Babatunde Adebayo, a 200 level student of  Literature-in-English at Obafemi Awolowo University (OAU) said that the federal government should relieve the burden on both parents and students by trying to manage the institution we have presently.

 “ Well, let me start by saying that the action of the Federal Government is being gratuitous in nature because currently in Nigeria we have a lot of federal and state universities and they can’t manage this well. Now, settling in another 12 private universities at this point in time is totally gratuitous because how many parents can avoid the fees of 1 million-plus with the current economic situation of this country? I’ll only advise the federal government to try and relieve the burden on both parents and students by trying to manage the institution we have presently.” he said

 Oshinaike Oluwafunmilola, a 200 level student of English language at the Olabisi Onabanjo University (OOU) said that the government should improve existing tertiary institutions and bring solutions to the problems rocking the education sector

 “ Approving more private universities is not necessary. At least the ones we have on ground are more than enough. Rather than having more universities why not channel that energy into working on improving the ones already in existence and also make sure there are no issues concerning the education system as a whole. What do I mean, providing money for research work, improving the infrastructural facilities in the various tertiary institutions, and provision of employment for graduating students.” she said

 Boluwatife Ojo, a 500 level law student at Obafemi Awolowo University (OAU), who spoke to Within Nigeria, supported the approval of the universities and said the establishment of the new 12 private universities will contribute to the economic growth of the country and create employment opportunities and competition among public varsity.

 “ As a youth in society who is so passionate about building and serving as a catalyst to an unprecedented society, I feel the same emotion public university students are facing. I am of strong support and see it as highly commendable for the establishment of private by this eminent individual, although there are other things these persons would have invested their money in, but felt the need to help and sustain the dysfunctional educational system in their country,”

 “I am convinced that the establishment of the new 12 private universities will contribute to the economic growth of the country and create employment opportunities and competition among public varsity. In a developing nation like ours, the economic situation of the country should not be allowed to undermine the development of the country in educational sectors rather government should see educational institutions as a veritable way to boost economic sustainability for the country”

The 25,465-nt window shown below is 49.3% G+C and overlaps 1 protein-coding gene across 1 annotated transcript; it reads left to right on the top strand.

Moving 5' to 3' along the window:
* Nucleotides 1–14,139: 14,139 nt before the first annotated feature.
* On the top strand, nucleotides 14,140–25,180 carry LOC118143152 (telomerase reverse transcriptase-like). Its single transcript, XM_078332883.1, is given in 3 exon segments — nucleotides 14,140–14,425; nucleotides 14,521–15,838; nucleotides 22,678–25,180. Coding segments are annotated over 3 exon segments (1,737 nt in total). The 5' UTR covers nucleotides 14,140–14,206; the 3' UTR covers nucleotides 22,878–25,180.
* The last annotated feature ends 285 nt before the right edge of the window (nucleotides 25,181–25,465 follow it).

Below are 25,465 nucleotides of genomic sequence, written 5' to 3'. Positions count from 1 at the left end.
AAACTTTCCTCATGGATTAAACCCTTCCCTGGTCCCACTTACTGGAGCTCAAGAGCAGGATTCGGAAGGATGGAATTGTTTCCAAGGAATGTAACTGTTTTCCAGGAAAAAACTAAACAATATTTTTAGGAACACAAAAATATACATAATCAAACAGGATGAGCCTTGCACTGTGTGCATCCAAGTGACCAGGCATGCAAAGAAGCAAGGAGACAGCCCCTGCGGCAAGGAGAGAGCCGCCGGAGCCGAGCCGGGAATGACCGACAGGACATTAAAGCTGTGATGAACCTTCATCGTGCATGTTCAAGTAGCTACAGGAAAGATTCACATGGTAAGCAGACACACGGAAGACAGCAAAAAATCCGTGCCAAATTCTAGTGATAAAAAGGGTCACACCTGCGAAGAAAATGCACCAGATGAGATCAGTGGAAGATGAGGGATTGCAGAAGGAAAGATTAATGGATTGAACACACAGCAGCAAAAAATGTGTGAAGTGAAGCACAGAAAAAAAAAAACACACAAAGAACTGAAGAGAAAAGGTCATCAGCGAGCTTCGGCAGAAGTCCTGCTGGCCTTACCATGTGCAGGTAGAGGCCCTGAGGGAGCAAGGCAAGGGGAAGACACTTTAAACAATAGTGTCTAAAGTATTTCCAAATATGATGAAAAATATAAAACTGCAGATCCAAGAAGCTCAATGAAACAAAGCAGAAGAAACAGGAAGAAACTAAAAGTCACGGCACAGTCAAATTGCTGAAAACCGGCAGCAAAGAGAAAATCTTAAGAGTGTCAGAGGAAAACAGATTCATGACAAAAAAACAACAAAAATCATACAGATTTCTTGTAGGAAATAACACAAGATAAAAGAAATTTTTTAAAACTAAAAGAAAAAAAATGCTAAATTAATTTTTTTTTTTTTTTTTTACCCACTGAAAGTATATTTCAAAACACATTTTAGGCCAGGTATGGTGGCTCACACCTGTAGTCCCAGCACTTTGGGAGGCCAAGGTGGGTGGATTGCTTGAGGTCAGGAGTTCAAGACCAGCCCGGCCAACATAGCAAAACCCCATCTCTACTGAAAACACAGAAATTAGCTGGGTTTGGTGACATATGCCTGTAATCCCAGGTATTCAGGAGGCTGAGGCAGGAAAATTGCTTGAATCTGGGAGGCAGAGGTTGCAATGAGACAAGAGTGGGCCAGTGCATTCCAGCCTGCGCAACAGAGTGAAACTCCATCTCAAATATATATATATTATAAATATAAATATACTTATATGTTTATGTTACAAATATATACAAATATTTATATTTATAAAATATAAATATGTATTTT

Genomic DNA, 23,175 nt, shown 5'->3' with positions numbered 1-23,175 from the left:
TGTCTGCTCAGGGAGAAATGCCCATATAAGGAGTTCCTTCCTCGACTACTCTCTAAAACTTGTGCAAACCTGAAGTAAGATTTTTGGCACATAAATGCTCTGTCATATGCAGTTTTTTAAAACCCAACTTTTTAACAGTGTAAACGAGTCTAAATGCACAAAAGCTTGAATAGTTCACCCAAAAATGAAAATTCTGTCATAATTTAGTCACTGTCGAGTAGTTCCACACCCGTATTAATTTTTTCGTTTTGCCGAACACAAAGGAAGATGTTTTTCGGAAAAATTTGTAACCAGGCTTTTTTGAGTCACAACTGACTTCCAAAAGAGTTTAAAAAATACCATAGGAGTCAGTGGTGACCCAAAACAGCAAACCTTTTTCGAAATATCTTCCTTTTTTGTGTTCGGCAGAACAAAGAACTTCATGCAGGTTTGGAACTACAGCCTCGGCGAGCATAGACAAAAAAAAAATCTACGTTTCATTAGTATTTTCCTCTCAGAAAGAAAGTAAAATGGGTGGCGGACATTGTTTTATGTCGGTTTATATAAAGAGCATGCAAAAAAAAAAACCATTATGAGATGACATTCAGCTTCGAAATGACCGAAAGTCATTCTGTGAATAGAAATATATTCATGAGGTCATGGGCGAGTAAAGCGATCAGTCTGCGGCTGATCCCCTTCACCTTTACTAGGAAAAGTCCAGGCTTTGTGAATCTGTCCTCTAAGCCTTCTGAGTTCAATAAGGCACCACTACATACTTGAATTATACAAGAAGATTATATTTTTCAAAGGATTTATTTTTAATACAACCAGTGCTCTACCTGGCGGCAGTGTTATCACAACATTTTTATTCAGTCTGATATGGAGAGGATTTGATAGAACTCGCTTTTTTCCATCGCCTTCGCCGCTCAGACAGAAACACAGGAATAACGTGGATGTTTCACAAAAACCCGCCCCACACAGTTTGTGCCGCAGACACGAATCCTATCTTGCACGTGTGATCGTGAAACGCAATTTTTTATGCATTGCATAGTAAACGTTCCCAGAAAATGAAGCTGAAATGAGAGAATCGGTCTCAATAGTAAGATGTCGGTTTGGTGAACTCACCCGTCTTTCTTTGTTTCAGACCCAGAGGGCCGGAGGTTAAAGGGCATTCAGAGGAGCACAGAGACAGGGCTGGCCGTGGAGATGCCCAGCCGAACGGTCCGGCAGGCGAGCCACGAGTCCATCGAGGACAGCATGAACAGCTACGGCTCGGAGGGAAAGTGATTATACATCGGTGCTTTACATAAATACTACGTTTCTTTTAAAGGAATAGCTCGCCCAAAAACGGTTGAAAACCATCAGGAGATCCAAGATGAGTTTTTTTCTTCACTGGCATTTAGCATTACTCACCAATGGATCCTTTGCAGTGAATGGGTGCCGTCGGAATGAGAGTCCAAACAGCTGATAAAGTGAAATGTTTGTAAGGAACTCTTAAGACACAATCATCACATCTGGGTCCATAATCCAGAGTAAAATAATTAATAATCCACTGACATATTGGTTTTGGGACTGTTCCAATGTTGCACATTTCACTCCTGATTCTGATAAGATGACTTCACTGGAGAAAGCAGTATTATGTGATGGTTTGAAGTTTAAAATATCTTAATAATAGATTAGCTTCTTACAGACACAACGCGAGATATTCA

“This also serves as a platform for competition among universities, especially private universities, in creating modern, well-informed opportunities for their students. It is a trite law that where there is competition in a particular sector definitely there will be a reduction in prices. The same goes for the private university, once there are options for student to leverage a lesser university where he will get the necessary knowledge which he would have gotten in an expensive university, such a student will definitely opt for a cheaper university.” he said

Jimoh Abdullahi, a 400 level student of English Language at the University of Ilorin said he’s disappointed at the approval of the new private universities and expressed concerns over the inability of parents to afford these universities.

“ The private owners are conscious of the appalling condition of the public tertiary schools so, they see that as an avenue for their business. I am highly disappointed at the action of the Federal Executive Council (FEC) who gave them a nod of approval. The ramification of this is nothing but to add pepper to the open wound of ASUU. The prognosis is, if it continues like this, the children of the rich only will have access to qualitative education while the children of the impoverished parents may not be able to afford the cost of private Universities when the bedridden public tertiary institutions of learning have later and finally rundown.” he said

Oluwapelumi Olajiga, a final year student at the Ekiti State University (EKSU) said the federal government needs to work towards having better public universities, especially in the face of the present economic situation.

“What we need now is not more private Universities, we need better universities.

There is no greatness in having more private universities and we are still dealing with a dysfunctional education system. Nigeria should work towards having better universities than having more universities with this economic situation.” she said

Another student of  Ekiti State University (EKSU), Salako Emmanuel said the approval of new private universities is a misplaced priority. He said the government should be focused on improving and revitalizing public universities.

“I will not condemn the action of the Federal Government by approving new private universities in Nigeria. However, I think the action just described the level of urgency towards raising public universities to a standard that would ease learning and put an end to the incessant strike that happens almost every year.”

“So, I would say, it’s a misplacement of priority because, for now, all plans should evolve how to improve and revitalize public universities; make it a conducive learning environment while they work towards meeting the demands of ASUU.”